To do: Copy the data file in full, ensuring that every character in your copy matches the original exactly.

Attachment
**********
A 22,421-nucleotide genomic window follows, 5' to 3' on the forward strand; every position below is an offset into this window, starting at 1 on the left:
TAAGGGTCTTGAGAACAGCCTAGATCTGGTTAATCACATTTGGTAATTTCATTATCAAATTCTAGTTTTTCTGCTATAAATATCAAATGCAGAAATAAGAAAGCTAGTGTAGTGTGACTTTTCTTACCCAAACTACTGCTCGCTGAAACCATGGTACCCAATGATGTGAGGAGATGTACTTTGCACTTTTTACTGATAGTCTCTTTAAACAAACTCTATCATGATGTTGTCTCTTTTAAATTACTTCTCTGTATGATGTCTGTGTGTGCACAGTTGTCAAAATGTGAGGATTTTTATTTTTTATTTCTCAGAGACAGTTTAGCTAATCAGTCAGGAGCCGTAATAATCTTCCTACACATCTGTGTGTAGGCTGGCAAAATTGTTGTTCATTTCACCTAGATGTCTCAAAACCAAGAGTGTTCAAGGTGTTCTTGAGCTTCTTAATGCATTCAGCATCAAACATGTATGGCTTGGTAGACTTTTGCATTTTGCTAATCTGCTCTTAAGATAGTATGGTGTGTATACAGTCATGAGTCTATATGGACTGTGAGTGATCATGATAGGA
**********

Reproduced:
A 22,421-nucleotide genomic window follows, 5' to 3' on the forward strand; every position below is an offset into this window, starting at 1 on the left:
TAAGGGTCTTGAGAACAGCCTAGATCTGGTTAATCACATTTGGTAATTTCATTATCAAATTCTAGTTTTTCTGCTATAAATATCAAATGCAGAAATAAGAAAGCTAGTGTAGTGTGACTTTTCTTACCCAAACTACTGCTCGCTGAAACCATGGTACCCAATGATGTGAGGAGATGTACTTTGCACTTTTTACTGATAGTCTCTTTAAACAAACTCTATCATGATGTTGTCTCTTTTAAATTACTTCTCTGTATGATGTCTGTGTGTGCACAGTTGTCAAAATGTGAGGATTTTTATTTTTTATTTCTCAGAGACAGTTTAGCTAATCAGTCAGGAGCCGTAATAATCTTCCTACACATCTGTGTGTAGGCTGGCAAAATTGTTGTTCATTTCACCTAGATGTCTCAAAACCAAGAGTGTTCAAGGTGTTCTTGAGCTTCTTAATGCATTCAGCATCAAACATGTATGGCTTGGTAGACTTTTGCATTTTGCTAATCTGCTCTTAAGATAGTATGGTGTGTATACAGTCATGAGTCTATATGGACTGTGAGTGATCATGATAGGA